By Wolfram Keller (Contact), Ulf Stalmach, Ralph Wörheide
Today, raw material and paint manufacturers develop formulations based on the raw material portfolio they are familiar with. These products are intended for only one or a few market segments and applications. Finally, customers check to what extent the product meets their requirements. Especially in the case of global formulations, once a product has been developed, it is often manufactured centrally and distributed worldwide, as raw materials are usually not available in the same quality across all regions and product quality is often not identical at various production sites.
In the future, a customer will no longer just define product specifications, but requirement profiles that focus on the desired effect of the coated surface. This requires a better understanding of the parameters of the application, the properties of the coating and the underlying manufacturing and material properties.
Artificial intelligence (AI) is a powerful tool to propose several alternative options to meet the customer’s requirement profile. These options are based on an ever-growing pool of data on the origin, quality, specified and currently unknown or specified properties of the raw materials and their impact on the manufacturing process, equipment and application.
Not all of the data relevant to cover the entire value chain, from raw material suppliers to paint manufacturers and users to recycling companies and back, are generated yet. These closed data loops require a sufficient amount of relevant data, though, to ensure the quality of any machine and deep learning based simulation.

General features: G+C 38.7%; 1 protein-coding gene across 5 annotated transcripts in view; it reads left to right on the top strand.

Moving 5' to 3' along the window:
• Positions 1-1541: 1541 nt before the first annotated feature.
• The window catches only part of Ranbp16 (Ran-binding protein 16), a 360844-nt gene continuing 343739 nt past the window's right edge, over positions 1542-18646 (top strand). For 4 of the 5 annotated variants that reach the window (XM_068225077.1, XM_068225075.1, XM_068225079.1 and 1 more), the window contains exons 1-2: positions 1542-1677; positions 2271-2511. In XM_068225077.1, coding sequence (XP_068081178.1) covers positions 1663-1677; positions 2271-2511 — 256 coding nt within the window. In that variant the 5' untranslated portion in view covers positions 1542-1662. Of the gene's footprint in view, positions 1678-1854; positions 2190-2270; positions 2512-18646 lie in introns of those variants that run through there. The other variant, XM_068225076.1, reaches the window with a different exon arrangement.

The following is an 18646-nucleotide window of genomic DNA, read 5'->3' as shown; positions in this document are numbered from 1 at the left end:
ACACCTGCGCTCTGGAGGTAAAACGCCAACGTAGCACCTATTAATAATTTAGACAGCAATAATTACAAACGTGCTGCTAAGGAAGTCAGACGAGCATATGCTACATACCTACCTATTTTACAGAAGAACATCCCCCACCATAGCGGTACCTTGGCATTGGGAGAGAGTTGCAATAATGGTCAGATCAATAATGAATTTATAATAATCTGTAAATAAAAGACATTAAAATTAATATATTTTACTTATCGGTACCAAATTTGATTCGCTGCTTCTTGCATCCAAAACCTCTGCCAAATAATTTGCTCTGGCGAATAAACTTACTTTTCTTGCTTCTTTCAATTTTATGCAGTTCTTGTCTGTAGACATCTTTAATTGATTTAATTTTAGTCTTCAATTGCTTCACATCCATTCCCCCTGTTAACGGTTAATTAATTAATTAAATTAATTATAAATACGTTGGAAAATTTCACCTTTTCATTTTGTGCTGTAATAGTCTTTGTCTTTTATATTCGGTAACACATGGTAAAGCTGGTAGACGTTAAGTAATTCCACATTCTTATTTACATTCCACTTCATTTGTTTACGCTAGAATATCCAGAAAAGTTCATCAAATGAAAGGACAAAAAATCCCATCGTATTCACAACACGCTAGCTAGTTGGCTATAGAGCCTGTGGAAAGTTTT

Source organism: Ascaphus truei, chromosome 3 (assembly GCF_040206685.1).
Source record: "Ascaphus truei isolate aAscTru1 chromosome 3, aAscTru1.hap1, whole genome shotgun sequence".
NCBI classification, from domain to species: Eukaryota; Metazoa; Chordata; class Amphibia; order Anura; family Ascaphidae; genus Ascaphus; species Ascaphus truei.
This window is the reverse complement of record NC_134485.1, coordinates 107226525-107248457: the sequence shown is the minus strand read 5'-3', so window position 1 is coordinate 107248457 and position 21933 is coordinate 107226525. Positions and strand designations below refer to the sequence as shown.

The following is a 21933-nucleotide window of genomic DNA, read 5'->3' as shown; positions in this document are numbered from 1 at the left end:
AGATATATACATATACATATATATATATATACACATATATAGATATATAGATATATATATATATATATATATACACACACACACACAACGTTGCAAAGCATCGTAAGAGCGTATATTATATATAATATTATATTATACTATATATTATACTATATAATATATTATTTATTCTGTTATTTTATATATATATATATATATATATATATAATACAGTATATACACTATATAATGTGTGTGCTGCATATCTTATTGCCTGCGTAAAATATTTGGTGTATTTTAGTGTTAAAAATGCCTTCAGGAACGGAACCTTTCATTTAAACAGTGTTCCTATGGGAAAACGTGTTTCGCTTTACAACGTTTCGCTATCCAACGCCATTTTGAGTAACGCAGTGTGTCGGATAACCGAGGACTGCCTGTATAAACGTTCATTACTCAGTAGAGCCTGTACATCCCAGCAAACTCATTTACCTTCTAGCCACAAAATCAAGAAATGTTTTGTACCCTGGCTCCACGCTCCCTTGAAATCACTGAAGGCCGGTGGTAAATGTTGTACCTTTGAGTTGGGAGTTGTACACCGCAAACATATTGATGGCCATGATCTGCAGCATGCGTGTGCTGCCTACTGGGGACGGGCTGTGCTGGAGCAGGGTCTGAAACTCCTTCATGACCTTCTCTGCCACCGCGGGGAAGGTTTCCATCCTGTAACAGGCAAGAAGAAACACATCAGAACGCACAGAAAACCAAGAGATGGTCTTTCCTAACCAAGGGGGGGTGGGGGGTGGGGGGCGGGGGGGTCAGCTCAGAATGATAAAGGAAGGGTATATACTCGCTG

Smart companies in other industries are already using all kinds of connected technical, commercial and regulatory information to define and improve services, products, production sites and carbon footprint as well as total cost of ownership. Coatings and paints manufacturers can benefit in a similar way by collecting, archiving, using and, above all, sharing data just as consistently, i.e. thinking and acting “smartly”.
Figure D5: Centralized product development loops with AI and simulations that enable faster time-to-market and decentralized production of global formulations
By combining AI-powered predictions, simulations, and Design-of-Experiment 2.0, product development cycles and customer requirements can be drastically shortened. The operational benefits are shorter delivery times, lower total cost of ownership, resource consumption and CO2 footprint and higher customer satisfaction, e.g. by decentralizing raw material sourcing and production, even for “global formulations”.
This article is the fourth of six in our series on sustainable digitalization in the coatings industry, the concept of a Smart Paint Factory, and the Smart Paint Factory Alliance, SPFA